Should you Pay your Mortgage Off Early?

navy blue house

If you own a house, chances are you’ve considered making extra principal mortgage payments in an effort to pay your house off faster.  However, there are some pros and cons to paying a mortgage off early. I was always under the impression that when we were in a financial position to prepay pay the mortgage that we would.  Lately I’ve been reconsidering that, especially while we are in a period of transition with our finances.  Here are some of the factors I’ve been considering.

Better Investment Return

Many investment advisers and finance experts recommend that instead of making extra principal payments, the money is going to bring greater returns if invested instead.  A conservative estimate for stock market returns is around 7%, and if your mortgage rate is around 3-4%, you’re probably going to come out way ahead in the long run if you invest.  Of course, there are other factors to investing, but personally I think it would be a good idea to max out retirement account contributions (I like Roth IRAs at Vanguard) before trying to pay off the mortgage early.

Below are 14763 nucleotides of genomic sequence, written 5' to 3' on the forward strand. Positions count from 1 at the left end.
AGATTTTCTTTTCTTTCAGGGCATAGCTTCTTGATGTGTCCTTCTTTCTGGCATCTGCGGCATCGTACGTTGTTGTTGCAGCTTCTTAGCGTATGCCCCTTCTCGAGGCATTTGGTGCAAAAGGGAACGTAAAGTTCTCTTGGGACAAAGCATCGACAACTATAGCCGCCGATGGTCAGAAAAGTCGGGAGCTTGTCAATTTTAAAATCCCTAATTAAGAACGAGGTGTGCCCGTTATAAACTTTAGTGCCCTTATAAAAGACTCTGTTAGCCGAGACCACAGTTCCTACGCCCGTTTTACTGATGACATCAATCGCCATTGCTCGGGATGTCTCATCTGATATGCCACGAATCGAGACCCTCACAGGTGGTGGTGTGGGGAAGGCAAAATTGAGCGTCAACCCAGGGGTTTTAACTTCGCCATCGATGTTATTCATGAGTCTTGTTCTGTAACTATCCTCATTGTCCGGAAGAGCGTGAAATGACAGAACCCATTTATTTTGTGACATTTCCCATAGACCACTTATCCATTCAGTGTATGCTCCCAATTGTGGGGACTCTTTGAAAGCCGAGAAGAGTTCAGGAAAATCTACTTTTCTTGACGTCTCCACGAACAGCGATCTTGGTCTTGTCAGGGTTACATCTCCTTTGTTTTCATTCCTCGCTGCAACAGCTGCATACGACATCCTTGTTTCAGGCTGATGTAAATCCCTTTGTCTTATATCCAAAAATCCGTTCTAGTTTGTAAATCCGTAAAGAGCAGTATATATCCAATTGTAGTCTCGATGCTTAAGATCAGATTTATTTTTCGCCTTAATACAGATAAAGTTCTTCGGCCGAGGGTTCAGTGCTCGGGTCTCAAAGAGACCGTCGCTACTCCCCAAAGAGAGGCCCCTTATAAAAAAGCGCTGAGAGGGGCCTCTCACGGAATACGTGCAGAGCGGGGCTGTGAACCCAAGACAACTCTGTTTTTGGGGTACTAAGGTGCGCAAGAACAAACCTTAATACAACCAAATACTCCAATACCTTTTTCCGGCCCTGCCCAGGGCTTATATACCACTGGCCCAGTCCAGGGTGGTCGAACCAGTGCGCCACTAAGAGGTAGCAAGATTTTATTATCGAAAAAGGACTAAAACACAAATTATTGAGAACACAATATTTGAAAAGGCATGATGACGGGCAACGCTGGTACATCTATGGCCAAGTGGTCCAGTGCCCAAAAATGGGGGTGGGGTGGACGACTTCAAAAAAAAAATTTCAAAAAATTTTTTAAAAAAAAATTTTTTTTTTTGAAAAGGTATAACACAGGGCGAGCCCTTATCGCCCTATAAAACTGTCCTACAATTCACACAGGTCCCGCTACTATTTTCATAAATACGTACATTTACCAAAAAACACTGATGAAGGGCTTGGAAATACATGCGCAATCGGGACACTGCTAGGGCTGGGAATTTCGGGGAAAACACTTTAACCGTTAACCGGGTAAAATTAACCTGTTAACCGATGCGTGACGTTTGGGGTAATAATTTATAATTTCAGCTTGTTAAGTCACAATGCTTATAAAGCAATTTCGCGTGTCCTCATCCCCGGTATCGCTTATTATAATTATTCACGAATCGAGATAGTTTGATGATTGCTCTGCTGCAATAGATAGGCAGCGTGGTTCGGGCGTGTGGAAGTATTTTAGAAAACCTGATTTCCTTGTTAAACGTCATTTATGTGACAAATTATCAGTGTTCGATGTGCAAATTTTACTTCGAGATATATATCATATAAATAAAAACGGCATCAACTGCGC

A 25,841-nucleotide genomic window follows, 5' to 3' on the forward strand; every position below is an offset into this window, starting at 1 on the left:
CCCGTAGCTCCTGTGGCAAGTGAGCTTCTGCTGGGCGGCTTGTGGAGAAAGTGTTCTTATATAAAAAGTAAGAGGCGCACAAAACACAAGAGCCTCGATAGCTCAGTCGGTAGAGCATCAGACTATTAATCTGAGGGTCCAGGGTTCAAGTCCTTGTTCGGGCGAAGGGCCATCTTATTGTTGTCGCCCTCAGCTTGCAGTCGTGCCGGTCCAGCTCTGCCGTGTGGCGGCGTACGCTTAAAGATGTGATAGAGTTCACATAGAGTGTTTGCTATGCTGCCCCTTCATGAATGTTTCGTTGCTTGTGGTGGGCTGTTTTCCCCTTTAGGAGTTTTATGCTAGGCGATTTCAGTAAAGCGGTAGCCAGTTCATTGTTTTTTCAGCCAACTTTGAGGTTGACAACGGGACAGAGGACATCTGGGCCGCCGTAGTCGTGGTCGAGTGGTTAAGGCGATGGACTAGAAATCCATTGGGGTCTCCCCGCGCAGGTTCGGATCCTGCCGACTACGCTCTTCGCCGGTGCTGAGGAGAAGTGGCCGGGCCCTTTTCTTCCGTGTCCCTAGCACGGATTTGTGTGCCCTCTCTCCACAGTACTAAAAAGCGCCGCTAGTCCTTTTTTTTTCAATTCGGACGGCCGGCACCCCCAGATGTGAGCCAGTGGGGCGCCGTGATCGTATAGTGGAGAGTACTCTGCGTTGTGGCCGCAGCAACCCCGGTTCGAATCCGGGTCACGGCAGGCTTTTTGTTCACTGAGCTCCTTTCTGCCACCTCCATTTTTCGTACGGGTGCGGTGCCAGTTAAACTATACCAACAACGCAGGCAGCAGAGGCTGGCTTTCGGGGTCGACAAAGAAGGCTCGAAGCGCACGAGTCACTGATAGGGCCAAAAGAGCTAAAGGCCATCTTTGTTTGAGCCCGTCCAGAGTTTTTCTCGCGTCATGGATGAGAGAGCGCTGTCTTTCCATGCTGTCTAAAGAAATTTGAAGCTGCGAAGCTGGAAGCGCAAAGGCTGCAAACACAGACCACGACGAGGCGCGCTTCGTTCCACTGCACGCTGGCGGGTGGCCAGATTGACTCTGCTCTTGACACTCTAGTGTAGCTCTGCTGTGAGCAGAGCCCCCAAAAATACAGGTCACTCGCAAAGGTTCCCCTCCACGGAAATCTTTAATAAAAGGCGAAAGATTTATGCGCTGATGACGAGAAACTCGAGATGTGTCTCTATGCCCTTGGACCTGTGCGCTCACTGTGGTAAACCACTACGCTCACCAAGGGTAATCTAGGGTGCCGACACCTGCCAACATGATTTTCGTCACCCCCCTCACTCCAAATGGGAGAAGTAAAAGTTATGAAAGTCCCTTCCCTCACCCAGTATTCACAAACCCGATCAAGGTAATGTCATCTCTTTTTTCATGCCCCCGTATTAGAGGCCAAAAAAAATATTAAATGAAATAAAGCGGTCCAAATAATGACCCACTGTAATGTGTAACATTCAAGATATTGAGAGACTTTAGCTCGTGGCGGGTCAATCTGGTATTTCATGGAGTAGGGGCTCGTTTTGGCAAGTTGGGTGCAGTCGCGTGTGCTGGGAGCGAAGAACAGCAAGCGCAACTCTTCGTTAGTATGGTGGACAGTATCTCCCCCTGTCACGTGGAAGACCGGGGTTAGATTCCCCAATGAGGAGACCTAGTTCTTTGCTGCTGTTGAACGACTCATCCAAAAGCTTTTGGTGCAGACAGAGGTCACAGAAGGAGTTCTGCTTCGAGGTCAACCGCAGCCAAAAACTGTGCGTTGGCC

Money is Inaccessible

A huge mental block I have is that any extra money you put toward the mortgage is inaccessible unless you refinanced or took out a home equity loan.  For that reason, I wouldn’t recommend that someone who doesn’t have a 3-6 month emergency fund pay extra on their mortgage.  I would get that emergency fund in place first and then go from there.

Home mortgage interest deduction

If you pay interest on your mortgage, you may be able to deduct the interest on your taxes.  Of course there are stipulations, one being if you don’t itemize your taxes it doesn’t help you. The home mortgage interest deduction is only valid for the amount you deduct over and above the standard deductionwhich is available to taxpayers who don’t itemize their returns.

Those are some of the cons for paying off your mortgage early. Here are some of the pros of paying it off early.

Guaranteed Return